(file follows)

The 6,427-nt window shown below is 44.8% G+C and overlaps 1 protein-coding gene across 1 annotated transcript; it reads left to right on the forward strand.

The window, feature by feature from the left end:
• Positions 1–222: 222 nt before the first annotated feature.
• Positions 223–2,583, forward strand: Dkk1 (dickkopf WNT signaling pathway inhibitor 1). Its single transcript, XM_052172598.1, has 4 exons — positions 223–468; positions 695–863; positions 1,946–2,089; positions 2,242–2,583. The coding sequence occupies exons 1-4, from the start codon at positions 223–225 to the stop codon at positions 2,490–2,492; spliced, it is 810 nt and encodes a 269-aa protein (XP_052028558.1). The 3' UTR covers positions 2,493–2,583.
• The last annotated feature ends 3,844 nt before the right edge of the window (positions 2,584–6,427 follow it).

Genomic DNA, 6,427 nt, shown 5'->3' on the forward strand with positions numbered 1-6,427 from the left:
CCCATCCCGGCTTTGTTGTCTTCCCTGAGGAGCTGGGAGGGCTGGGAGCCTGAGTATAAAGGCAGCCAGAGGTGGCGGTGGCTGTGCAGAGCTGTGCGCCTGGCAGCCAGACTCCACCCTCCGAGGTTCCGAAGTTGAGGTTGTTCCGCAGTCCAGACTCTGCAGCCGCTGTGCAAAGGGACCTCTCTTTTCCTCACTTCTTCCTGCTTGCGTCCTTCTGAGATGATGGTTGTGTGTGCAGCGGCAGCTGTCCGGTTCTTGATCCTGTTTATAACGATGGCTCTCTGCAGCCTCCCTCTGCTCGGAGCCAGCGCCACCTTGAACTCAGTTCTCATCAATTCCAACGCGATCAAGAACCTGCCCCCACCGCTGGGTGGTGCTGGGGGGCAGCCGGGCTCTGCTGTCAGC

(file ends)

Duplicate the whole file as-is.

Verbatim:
The 6,427-nt window shown below is 44.8% G+C and overlaps 1 protein-coding gene across 1 annotated transcript; it reads left to right on the forward strand.

The window, feature by feature from the left end:
• Positions 1–222: 222 nt before the first annotated feature.
• Positions 223–2,583, forward strand: Dkk1 (dickkopf WNT signaling pathway inhibitor 1). Its single transcript, XM_052172598.1, has 4 exons — positions 223–468; positions 695–863; positions 1,946–2,089; positions 2,242–2,583. The coding sequence occupies exons 1-4, from the start codon at positions 223–225 to the stop codon at positions 2,490–2,492; spliced, it is 810 nt and encodes a 269-aa protein (XP_052028558.1). The 3' UTR covers positions 2,493–2,583.
• The last annotated feature ends 3,844 nt before the right edge of the window (positions 2,584–6,427 follow it).

Genomic DNA, 6,427 nt, shown 5'->3' on the forward strand with positions numbered 1-6,427 from the left:
CCCATCCCGGCTTTGTTGTCTTCCCTGAGGAGCTGGGAGGGCTGGGAGCCTGAGTATAAAGGCAGCCAGAGGTGGCGGTGGCTGTGCAGAGCTGTGCGCCTGGCAGCCAGACTCCACCCTCCGAGGTTCCGAAGTTGAGGTTGTTCCGCAGTCCAGACTCTGCAGCCGCTGTGCAAAGGGACCTCTCTTTTCCTCACTTCTTCCTGCTTGCGTCCTTCTGAGATGATGGTTGTGTGTGCAGCGGCAGCTGTCCGGTTCTTGATCCTGTTTATAACGATGGCTCTCTGCAGCCTCCCTCTGCTCGGAGCCAGCGCCACCTTGAACTCAGTTCTCATCAATTCCAACGCGATCAAGAACCTGCCCCCACCGCTGGGTGGTGCTGGGGGGCAGCCGGGCTCTGCTGTCAGC